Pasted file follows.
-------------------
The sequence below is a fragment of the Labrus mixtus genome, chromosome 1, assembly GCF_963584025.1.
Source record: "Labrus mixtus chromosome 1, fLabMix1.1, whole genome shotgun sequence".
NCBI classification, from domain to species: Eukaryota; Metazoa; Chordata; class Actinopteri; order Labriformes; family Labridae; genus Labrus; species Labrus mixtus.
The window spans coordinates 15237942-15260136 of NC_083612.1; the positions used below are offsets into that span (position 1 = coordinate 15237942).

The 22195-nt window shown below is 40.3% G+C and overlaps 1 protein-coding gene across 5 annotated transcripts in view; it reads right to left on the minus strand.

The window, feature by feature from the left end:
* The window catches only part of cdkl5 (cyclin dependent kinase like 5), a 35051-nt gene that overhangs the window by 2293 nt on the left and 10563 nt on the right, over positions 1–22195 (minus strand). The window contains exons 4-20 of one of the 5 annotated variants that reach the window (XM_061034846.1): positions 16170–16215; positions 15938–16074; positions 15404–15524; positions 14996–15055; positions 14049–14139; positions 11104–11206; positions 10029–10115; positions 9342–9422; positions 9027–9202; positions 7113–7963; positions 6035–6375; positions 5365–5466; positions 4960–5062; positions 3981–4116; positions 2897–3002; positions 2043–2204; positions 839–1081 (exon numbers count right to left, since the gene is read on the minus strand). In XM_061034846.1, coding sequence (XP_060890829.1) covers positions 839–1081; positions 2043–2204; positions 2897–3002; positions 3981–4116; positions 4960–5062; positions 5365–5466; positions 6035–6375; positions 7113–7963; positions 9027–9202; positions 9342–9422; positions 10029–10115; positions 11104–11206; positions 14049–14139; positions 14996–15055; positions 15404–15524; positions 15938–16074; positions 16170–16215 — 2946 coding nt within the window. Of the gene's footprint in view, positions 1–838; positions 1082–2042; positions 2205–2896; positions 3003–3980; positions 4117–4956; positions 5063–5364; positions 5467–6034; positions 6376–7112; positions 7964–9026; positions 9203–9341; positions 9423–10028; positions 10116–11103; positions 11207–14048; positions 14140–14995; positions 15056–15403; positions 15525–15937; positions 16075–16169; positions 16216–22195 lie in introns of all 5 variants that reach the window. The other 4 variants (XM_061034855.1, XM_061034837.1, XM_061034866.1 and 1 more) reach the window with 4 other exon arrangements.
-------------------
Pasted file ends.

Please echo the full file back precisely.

The sequence below is a fragment of the Labrus mixtus genome, chromosome 1, assembly GCF_963584025.1.
Source record: "Labrus mixtus chromosome 1, fLabMix1.1, whole genome shotgun sequence".
NCBI classification, from domain to species: Eukaryota; Metazoa; Chordata; class Actinopteri; order Labriformes; family Labridae; genus Labrus; species Labrus mixtus.
The window spans coordinates 15237942-15260136 of NC_083612.1; the positions used below are offsets into that span (position 1 = coordinate 15237942).

The 22195-nt window shown below is 40.3% G+C and overlaps 1 protein-coding gene across 5 annotated transcripts in view; it reads right to left on the minus strand.

The window, feature by feature from the left end:
* The window catches only part of cdkl5 (cyclin dependent kinase like 5), a 35051-nt gene that overhangs the window by 2293 nt on the left and 10563 nt on the right, over positions 1–22195 (minus strand). The window contains exons 4-20 of one of the 5 annotated variants that reach the window (XM_061034846.1): positions 16170–16215; positions 15938–16074; positions 15404–15524; positions 14996–15055; positions 14049–14139; positions 11104–11206; positions 10029–10115; positions 9342–9422; positions 9027–9202; positions 7113–7963; positions 6035–6375; positions 5365–5466; positions 4960–5062; positions 3981–4116; positions 2897–3002; positions 2043–2204; positions 839–1081 (exon numbers count right to left, since the gene is read on the minus strand). In XM_061034846.1, coding sequence (XP_060890829.1) covers positions 839–1081; positions 2043–2204; positions 2897–3002; positions 3981–4116; positions 4960–5062; positions 5365–5466; positions 6035–6375; positions 7113–7963; positions 9027–9202; positions 9342–9422; positions 10029–10115; positions 11104–11206; positions 14049–14139; positions 14996–15055; positions 15404–15524; positions 15938–16074; positions 16170–16215 — 2946 coding nt within the window. Of the gene's footprint in view, positions 1–838; positions 1082–2042; positions 2205–2896; positions 3003–3980; positions 4117–4956; positions 5063–5364; positions 5467–6034; positions 6376–7112; positions 7964–9026; positions 9203–9341; positions 9423–10028; positions 10116–11103; positions 11207–14048; positions 14140–14995; positions 15056–15403; positions 15525–15937; positions 16075–16169; positions 16216–22195 lie in introns of all 5 variants that reach the window. The other 4 variants (XM_061034855.1, XM_061034837.1, XM_061034866.1 and 1 more) reach the window with 4 other exon arrangements.